Coincidentally, a few weeks back I pulled Russell Atwood’s 1999 novel East of A off the shelf for an overdue re-read, recalling that I enjoyed the book enough the first time around to earn a spot as a keeper in the writing lair’s over-stuffed bookcases. But there were other new arrivals on the to-be-read pile, and Atwood’s novel eased back into place.
But not this time. East Of A will get its re-read, so I can revisit NYC private eye Payton Sherwood, a man with more than his own share of backstory, who tries to help a teenage runaway, only to end up taking a beating from some street thugs and having the girl run off with his Rolodex. Call it noir, neo-noir, post-modern noir or whatever the hell you like – this one was damn good. Normally novels that feel like travelogues and spend too much time taking the reader on a tour of their setting can leave me wanting. Not East Of A and its gloriously gritty romp through after-hours clubs, drug dens and the underbelly of New York City, neatly conducting its guided tour by way of the storytelling. It left me wanting more.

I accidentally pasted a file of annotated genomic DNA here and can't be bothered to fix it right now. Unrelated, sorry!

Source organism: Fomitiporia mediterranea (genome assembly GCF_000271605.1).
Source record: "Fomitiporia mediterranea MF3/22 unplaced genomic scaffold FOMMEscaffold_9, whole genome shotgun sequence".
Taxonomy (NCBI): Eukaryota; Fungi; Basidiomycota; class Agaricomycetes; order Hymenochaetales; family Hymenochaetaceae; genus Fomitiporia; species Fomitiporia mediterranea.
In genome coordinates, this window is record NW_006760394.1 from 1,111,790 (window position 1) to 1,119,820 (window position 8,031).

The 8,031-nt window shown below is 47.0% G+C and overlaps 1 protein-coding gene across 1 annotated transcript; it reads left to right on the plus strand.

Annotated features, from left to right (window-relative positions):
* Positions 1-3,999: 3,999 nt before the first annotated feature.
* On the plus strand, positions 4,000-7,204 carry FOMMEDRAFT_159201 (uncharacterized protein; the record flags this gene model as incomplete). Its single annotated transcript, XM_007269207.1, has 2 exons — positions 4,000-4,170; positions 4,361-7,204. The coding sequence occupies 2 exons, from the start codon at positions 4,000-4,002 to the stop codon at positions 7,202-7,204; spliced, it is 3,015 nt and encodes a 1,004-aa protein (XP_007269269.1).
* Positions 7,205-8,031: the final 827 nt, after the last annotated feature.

Which is good, since J. Kingston Pierce’s 10.24.20 edition of The Rap Sheet Blog happened to be one of those long lists of newsworthy mystery/crime fiction miscellany (that post called “A Basket of Oddments”), including a mention of Atwood’s Payton Sherwood mysteries (East of A from 1999 and Losers Live Longer from ten years later), and the news that there’s some new Atwood work available, though not a Payton Sherwood crime novel this time. I suppose I’ll get Atwood’s new Apartment Five Is Alive a little late for Halloween, but I’ll still be in the mood for a haunted house (make that apartment) book.
In addition to being a writer, Atwood runs Blue Umbrella Books in his Westfield, Massachusetts hometown, which like many indie booksellers already had a tough enough time of making a go of things, and has taken a beating during the pandemic and its shut-downs. Apartment Five Is Alive can hopefully put some coin in the kitty. Hey, I’m in.
For more (with links) about Russell Atwood and his books, head to The Rap Sheet blog, which if you don’t already, you really ought to. Link below…